Acclaimed Paintings at Saint Sulpice Restored
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After lengthy time of cleaning and restoration, three famous paintings from the great nineteenth-century French artist Eugène Delacroix (1798-1863) are again available for public viewing at the Church of Saint Sulpice in the 6th arrondissement of Paris.
The three paintings in the chapel just to the right of the main entrance of the church constitute a great treasure at the historic church. Now restored to their original grandeur, the colors and power of the scenes portrayed are more readily available. The three topics include: Jacob Wrestling with the Angel, the defeat of Satan by Michael the Archangel, and the expulsion of Heliodorus from the Temple in the Jerusalem.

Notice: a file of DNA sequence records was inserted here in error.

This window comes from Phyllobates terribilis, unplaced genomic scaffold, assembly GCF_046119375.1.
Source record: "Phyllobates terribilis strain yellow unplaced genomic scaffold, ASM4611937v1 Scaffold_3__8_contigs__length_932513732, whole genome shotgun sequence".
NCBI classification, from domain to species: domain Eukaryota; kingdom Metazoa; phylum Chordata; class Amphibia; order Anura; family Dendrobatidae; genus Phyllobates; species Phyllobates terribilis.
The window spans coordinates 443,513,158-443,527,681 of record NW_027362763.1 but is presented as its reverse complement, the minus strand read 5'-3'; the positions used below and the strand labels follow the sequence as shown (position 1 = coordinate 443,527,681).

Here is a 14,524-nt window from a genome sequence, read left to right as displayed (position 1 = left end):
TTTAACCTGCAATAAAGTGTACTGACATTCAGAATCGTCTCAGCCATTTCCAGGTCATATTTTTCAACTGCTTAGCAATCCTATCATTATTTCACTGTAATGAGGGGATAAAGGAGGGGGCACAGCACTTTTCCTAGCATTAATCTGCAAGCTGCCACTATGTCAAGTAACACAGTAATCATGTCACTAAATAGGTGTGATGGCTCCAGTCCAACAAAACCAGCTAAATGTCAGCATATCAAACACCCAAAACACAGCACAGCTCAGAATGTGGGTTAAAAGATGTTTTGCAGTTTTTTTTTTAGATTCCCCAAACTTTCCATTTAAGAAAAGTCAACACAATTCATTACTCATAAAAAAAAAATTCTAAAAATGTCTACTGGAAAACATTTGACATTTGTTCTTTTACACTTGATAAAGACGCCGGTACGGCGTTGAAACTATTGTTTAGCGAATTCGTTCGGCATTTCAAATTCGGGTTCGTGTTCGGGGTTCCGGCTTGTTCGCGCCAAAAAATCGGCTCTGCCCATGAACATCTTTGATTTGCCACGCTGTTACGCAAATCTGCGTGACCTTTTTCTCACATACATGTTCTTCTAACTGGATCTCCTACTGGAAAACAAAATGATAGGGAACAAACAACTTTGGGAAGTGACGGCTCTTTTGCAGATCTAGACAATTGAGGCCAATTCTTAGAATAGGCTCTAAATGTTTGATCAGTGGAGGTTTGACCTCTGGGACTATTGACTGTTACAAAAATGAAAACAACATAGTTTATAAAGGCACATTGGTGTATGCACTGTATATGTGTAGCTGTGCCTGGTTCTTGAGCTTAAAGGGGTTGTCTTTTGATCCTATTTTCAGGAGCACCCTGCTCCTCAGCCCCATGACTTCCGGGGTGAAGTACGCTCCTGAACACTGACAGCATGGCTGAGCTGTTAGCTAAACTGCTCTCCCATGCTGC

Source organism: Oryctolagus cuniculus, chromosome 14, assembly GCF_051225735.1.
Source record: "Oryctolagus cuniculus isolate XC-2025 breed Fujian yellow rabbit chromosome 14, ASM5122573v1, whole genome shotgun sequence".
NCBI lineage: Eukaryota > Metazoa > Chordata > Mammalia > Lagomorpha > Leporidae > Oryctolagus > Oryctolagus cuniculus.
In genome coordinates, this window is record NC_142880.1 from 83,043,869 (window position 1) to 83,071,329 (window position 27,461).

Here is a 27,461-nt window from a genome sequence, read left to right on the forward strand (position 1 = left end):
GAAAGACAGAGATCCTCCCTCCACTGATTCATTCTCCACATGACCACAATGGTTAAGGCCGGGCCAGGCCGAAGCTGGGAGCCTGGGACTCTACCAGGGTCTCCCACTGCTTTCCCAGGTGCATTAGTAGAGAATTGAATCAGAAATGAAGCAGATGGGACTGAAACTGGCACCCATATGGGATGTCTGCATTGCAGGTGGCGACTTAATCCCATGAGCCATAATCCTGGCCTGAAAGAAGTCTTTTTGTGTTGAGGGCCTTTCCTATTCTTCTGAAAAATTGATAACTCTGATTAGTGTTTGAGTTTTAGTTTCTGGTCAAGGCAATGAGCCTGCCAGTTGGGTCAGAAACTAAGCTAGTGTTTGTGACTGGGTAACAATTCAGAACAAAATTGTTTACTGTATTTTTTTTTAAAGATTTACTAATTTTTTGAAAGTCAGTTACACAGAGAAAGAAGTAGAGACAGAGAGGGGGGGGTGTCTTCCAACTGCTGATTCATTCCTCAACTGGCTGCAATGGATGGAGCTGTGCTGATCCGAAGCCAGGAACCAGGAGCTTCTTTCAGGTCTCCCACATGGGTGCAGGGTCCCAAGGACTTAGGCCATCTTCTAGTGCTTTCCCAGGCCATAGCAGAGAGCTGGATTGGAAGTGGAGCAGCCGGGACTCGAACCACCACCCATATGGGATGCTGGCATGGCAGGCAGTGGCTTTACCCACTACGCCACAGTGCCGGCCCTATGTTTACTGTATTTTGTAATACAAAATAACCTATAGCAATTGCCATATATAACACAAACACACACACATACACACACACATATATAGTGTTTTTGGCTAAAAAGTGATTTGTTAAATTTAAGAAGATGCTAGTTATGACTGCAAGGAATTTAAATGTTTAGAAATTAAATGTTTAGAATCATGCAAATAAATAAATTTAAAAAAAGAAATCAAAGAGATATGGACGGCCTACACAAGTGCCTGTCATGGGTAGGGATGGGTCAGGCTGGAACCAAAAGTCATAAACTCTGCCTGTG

Justly the most famous of the three, Jacob Wrestling with the Angel is considered one of Delacroix’s most vibrant portrayals. With a backdrop of enormous trees that almost dominate the scene, Jacob is seen from behind, bared chested and well-muscled, wrestling with an angel who clasps Jacob’s left hip. The scene is recounted in Genesis and represents Jacob, whose name is changed to Israel, actually encountering God, symbolized by the angel.
Although known for his masterpieces like the iconic Liberty Leading the People (1830) and many paintings with Orientalist themes, Delacroix occasionally painted religious scenes inspired by biblical stories, of which these three at Saint Sulpice are considered exemplary.
The Society of Saint Sulpice graciously thanks all those who helped with the restoration by their generous contributions.
Delacroix Self-portrait (Wikimedia Commons)